Gogoplata – BJJ Submission Explained


It isn’t a technique you see pulled off everyday, but when you do it is really exciting to see. The gogoplata is one of those chokes that brings fans to their feet when they see this submission done.

Some grapplers that aren’t the most flexible tend to avoid learning the gogoplata, but it’s all in the technique. Here is everything you need to know about the gogoplata.

We’ll cover everything from how it was popularized and how the submission works. Then details a few different methods to hit the gogoplata and tips for how to do it.


Who came up with the gogoplata?

Nobody can really take credit for inventing the gogoplata, but within BJJ it was popularized by Nino Schembri. Nino is known for being one of the most creative minds ever within Jiu Jitsu

Known for his high level open guard game and flexibility he would use to attack his opponents. The two submissions Schembri is most known for are the omoplata and gogoplata.

He would often mix these techniques together to set traps for his opponents. Going for the omoplata to set up a gogoplata and then going for a gogo to set up an omo. 

Because of his flexibility and use of the high guard, Schembri was a very influential grappler for Eddie Bravo. Eddie credits Nino as one of the people he studied to come up with his patented rubber guard system.

Since Schembri started using it, the goplata has become a favorite for flexible grapplers that love to play guard. Since it became more widely used in Jiu Jitsu, the submission now has numerous ways to set it up.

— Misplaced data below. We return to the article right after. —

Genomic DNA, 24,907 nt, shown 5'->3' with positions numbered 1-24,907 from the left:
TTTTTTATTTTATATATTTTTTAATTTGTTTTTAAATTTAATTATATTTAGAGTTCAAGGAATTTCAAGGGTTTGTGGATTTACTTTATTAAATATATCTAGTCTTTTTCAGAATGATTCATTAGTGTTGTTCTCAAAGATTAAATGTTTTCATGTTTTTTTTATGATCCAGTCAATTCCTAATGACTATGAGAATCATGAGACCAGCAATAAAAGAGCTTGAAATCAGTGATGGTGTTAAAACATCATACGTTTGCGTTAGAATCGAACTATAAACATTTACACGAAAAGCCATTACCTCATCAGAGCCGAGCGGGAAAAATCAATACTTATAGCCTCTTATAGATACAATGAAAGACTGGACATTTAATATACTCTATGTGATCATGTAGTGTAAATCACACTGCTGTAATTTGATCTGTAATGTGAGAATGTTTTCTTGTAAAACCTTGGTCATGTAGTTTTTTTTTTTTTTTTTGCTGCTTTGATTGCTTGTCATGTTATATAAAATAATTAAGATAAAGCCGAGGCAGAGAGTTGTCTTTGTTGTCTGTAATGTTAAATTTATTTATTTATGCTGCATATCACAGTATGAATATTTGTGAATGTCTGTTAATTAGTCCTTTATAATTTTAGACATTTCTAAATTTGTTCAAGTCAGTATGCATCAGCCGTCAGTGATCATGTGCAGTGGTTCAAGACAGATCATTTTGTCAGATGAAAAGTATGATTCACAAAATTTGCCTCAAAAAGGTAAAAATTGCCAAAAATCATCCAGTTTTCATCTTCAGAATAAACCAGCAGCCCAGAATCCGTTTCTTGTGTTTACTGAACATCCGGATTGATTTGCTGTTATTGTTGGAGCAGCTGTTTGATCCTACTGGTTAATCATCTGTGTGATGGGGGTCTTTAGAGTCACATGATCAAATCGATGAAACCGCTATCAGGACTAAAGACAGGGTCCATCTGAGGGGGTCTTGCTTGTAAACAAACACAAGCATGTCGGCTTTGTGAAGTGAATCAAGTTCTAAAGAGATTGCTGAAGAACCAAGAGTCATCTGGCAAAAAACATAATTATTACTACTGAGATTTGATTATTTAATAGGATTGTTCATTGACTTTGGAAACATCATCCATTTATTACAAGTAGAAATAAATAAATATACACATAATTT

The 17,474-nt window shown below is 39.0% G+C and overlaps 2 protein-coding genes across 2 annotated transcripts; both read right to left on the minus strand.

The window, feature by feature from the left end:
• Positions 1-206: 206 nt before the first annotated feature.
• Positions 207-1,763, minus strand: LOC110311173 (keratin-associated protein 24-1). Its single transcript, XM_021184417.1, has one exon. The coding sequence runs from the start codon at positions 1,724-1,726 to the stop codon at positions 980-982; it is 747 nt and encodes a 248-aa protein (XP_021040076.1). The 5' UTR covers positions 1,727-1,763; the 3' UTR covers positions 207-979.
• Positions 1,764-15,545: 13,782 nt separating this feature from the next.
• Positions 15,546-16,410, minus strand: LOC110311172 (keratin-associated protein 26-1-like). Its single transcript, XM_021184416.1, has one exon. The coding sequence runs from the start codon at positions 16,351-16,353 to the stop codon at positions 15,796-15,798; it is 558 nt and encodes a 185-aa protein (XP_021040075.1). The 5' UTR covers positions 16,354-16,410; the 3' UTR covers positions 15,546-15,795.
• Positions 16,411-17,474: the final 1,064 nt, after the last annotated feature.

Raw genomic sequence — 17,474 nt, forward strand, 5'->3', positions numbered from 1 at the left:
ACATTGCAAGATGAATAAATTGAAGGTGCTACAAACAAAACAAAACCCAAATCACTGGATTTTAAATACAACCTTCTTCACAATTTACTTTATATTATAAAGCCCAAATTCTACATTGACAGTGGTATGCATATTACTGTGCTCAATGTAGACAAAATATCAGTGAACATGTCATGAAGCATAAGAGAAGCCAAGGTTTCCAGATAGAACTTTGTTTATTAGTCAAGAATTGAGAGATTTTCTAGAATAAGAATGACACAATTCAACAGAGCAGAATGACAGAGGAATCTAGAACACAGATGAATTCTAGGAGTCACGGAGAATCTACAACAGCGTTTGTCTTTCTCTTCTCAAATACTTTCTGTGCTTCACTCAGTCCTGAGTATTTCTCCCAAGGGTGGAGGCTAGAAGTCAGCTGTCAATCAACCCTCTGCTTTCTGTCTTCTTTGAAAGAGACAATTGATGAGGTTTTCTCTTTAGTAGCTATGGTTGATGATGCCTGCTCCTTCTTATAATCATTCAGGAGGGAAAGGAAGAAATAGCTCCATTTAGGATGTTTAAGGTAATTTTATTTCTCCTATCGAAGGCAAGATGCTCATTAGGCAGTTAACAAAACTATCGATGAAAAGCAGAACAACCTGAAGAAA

How does the gogoplata work?

The gogoplata is a choke, where your foot slides under your opponent’s neck. Then you can finish the choke two ways.

You can either bring your other leg behind their head to keep them from posturing as you pull down their head. Or you can reach around your opponent’s head to grab your foot to trap their head.

A lot of times, the gogoplata comes off of your opponent either defending an omoplata or armlock. As they turn into they leave their neck exposed for a choke.

If you know the gogoplata, you can take advantage of this and counter your opponent’s defense with a choke.

Basic gogoplata setup

Here is a basic gogoplata set up from the guard. Start by cross grabbing your opponent’s collar and taking an overhook on their same side arm.

With their arm and posture controlled, hip out and bring your leg on top of your opponent’s shoulder. Now bring your leg over your opponent’s shoulder.

When you do this a lot of times your opponent thinks that you’re going for an omoplata. A reaction you might get is that they turn their head in and drive forward. This puts them right in position for you to do the gogoplata.

As they come forward, place your foot right under your opponent’s chin. From here, you have two different options to finish the submission.

You could grab their head, loop your other foot on top of their neck, and pull down. Or reach behind their head, grab the top of your foot, and push up on your heel to finish the choke.

Also instead of pushing your heel with your hand, you can use your foot with extra force. Some grapplers call this the locoplata.

Gogoplatawith sleeve grips

This setup starts from guard and you take sleeve grips on your opponent. Hip escape out and place your shin on your opponent’s bicep.

With your sleeve grip on the other hand, turn the grip out, and bring your leg over their shoulder. Like normal, your opponent will think omoplata and turn into you to defend.

They fall into the trap and you put your foot under your opponent’s neck and choose your way to finish it. (Turn your subtitles on for this video and the finish is low percentage, so ignore it.)

Williams Guard Gogoplata

You can get a great omoplata setup from the Williams guard. If you don’t know this guard it is simple to get into.